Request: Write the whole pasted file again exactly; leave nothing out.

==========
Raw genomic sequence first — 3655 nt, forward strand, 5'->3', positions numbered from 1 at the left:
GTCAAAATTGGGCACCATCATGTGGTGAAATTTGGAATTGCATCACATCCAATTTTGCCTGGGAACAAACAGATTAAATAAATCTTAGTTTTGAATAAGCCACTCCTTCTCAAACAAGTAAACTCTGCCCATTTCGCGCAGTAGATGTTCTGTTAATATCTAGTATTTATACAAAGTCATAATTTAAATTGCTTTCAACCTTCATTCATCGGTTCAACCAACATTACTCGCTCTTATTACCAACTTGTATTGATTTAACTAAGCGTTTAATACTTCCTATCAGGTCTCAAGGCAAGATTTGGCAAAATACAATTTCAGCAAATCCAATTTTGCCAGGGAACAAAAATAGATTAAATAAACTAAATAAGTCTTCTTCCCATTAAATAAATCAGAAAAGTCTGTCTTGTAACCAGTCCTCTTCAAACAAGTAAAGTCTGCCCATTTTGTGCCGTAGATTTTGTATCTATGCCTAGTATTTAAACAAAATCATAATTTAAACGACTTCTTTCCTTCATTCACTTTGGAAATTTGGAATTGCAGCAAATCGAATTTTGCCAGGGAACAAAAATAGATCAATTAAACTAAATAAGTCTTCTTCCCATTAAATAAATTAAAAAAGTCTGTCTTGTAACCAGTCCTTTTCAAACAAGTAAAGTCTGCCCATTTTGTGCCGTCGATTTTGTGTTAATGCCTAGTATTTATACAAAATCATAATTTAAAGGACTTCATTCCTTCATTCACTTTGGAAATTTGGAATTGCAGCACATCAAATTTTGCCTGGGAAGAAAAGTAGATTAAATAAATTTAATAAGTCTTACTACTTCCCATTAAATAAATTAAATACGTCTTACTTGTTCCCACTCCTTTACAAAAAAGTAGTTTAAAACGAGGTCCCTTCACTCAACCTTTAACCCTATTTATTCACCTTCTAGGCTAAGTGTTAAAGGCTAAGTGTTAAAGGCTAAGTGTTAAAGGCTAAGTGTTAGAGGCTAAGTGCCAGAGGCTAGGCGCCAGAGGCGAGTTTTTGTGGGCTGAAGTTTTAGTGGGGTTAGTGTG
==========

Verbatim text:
Raw genomic sequence first — 3655 nt, forward strand, 5'->3', positions numbered from 1 at the left:
GTCAAAATTGGGCACCATCATGTGGTGAAATTTGGAATTGCATCACATCCAATTTTGCCTGGGAACAAACAGATTAAATAAATCTTAGTTTTGAATAAGCCACTCCTTCTCAAACAAGTAAACTCTGCCCATTTCGCGCAGTAGATGTTCTGTTAATATCTAGTATTTATACAAAGTCATAATTTAAATTGCTTTCAACCTTCATTCATCGGTTCAACCAACATTACTCGCTCTTATTACCAACTTGTATTGATTTAACTAAGCGTTTAATACTTCCTATCAGGTCTCAAGGCAAGATTTGGCAAAATACAATTTCAGCAAATCCAATTTTGCCAGGGAACAAAAATAGATTAAATAAACTAAATAAGTCTTCTTCCCATTAAATAAATCAGAAAAGTCTGTCTTGTAACCAGTCCTCTTCAAACAAGTAAAGTCTGCCCATTTTGTGCCGTAGATTTTGTATCTATGCCTAGTATTTAAACAAAATCATAATTTAAACGACTTCTTTCCTTCATTCACTTTGGAAATTTGGAATTGCAGCAAATCGAATTTTGCCAGGGAACAAAAATAGATCAATTAAACTAAATAAGTCTTCTTCCCATTAAATAAATTAAAAAAGTCTGTCTTGTAACCAGTCCTTTTCAAACAAGTAAAGTCTGCCCATTTTGTGCCGTCGATTTTGTGTTAATGCCTAGTATTTATACAAAATCATAATTTAAAGGACTTCATTCCTTCATTCACTTTGGAAATTTGGAATTGCAGCACATCAAATTTTGCCTGGGAAGAAAAGTAGATTAAATAAATTTAATAAGTCTTACTACTTCCCATTAAATAAATTAAATACGTCTTACTTGTTCCCACTCCTTTACAAAAAAGTAGTTTAAAACGAGGTCCCTTCACTCAACCTTTAACCCTATTTATTCACCTTCTAGGCTAAGTGTTAAAGGCTAAGTGTTAAAGGCTAAGTGTTAAAGGCTAAGTGTTAGAGGCTAAGTGCCAGAGGCTAGGCGCCAGAGGCGAGTTTTTGTGGGCTGAAGTTTTAGTGGGGTTAGTGTG